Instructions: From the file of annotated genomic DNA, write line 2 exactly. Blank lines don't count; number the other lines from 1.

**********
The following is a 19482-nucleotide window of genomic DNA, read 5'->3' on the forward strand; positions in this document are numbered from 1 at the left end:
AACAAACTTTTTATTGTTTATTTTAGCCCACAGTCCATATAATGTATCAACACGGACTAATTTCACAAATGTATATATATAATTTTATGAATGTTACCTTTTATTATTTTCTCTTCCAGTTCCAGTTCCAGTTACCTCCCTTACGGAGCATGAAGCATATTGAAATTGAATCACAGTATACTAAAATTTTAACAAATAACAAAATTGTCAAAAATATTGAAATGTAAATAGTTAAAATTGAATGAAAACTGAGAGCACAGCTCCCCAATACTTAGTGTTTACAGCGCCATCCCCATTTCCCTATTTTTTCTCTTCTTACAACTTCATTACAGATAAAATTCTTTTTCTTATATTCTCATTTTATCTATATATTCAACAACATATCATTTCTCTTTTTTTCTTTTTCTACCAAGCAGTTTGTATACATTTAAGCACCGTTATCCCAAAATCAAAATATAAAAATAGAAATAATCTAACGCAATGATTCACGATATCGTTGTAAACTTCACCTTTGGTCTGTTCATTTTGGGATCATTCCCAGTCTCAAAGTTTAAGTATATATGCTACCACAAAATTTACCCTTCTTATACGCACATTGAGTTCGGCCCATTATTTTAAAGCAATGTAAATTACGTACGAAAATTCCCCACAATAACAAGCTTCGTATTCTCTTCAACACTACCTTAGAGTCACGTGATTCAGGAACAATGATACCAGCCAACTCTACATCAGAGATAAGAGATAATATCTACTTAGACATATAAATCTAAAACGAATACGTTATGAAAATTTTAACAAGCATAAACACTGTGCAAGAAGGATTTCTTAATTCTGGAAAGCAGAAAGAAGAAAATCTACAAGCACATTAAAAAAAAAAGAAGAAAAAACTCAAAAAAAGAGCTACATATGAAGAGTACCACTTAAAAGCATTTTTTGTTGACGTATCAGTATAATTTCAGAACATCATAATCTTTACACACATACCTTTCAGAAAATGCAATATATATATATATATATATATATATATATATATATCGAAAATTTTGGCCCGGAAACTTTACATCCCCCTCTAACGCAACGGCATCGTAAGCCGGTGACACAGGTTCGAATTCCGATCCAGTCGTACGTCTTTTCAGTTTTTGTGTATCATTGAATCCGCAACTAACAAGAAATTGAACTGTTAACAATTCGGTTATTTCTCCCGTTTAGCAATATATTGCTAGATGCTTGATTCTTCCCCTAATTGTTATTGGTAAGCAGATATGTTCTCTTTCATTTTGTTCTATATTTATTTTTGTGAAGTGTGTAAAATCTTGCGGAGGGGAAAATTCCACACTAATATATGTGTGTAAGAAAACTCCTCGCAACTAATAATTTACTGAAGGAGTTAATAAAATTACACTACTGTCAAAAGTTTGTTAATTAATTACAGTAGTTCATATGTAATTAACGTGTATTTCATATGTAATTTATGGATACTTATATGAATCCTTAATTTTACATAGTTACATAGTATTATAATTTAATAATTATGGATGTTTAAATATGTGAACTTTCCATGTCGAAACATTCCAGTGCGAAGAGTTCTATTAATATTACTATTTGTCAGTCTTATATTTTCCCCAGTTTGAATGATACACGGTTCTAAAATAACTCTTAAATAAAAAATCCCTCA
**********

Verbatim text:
AACAAACTTTTTATTGTTTATTTTAGCCCACAGTCCATATAATGTATCAACACGGACTAATTTCACAAATGTATATATATAATTTTATGAATGTTACCTTTTATTATTTTCTCTTCCAGTTCCAGTTCCAGTTACCTCCCTTACGGAGCATGAAGCATATTGAAATTGAATCACAGTATACTAAAATTTTAACAAATAACAAAATTGTCAAAAATATTGAAATGTAAATAGTTAAAATTGAATGAAAACTGAGAGCACAGCTCCCCAATACTTAGTGTTTACAGCGCCATCCCCATTTCCCTATTTTTTCTCTTCTTACAACTTCATTACAGATAAAATTCTTTTTCTTATATTCTCATTTTATCTATATATTCAACAACATATCATTTCTCTTTTTTTCTTTTTCTACCAAGCAGTTTGTATACATTTAAGCACCGTTATCCCAAAATCAAAATATAAAAATAGAAATAATCTAACGCAATGATTCACGATATCGTTGTAAACTTCACCTTTGGTCTGTTCATTTTGGGATCATTCCCAGTCTCAAAGTTTAAGTATATATGCTACCACAAAATTTACCCTTCTTATACGCACATTGAGTTCGGCCCATTATTTTAAAGCAATGTAAATTACGTACGAAAATTCCCCACAATAACAAGCTTCGTATTCTCTTCAACACTACCTTAGAGTCACGTGATTCAGGAACAATGATACCAGCCAACTCTACATCAGAGATAAGAGATAATATCTACTTAGACATATAAATCTAAAACGAATACGTTATGAAAATTTTAACAAGCATAAACACTGTGCAAGAAGGATTTCTTAATTCTGGAAAGCAGAAAGAAGAAAATCTACAAGCACATTAAAAAAAAAAGAAGAAAAAACTCAAAAAAAGAGCTACATATGAAGAGTACCACTTAAAAGCATTTTTTGTTGACGTATCAGTATAATTTCAGAACATCATAATCTTTACACACATACCTTTCAGAAAATGCAATATATATATATATATATATATATATATATATATATCGAAAATTTTGGCCCGGAAACTTTACATCCCCCTCTAACGCAACGGCATCGTAAGCCGGTGACACAGGTTCGAATTCCGATCCAGTCGTACGTCTTTTCAGTTTTTGTGTATCATTGAATCCGCAACTAACAAGAAATTGAACTGTTAACAATTCGGTTATTTCTCCCGTTTAGCAATATATTGCTAGATGCTTGATTCTTCCCCTAATTGTTATTGGTAAGCAGATATGTTCTCTTTCATTTTGTTCTATATTTATTTTTGTGAAGTGTGTAAAATCTTGCGGAGGGGAAAATTCCACACTAATATATGTGTGTAAGAAAACTCCTCGCAACTAATAATTTACTGAAGGAGTTAATAAAATTACACTACTGTCAAAAGTTTGTTAATTAATTACAGTAGTTCATATGTAATTAACGTGTATTTCATATGTAATTTATGGATACTTATATGAATCCTTAATTTTACATAGTTACATAGTATTATAATTTAATAATTATGGATGTTTAAATATGTGAACTTTCCATGTCGAAACATTCCAGTGCGAAGAGTTCTATTAATATTACTATTTGTCAGTCTTATATTTTCCCCAGTTTGAATGATACACGGTTCTAAAATAACTCTTAAATAAAAAATCCCTCA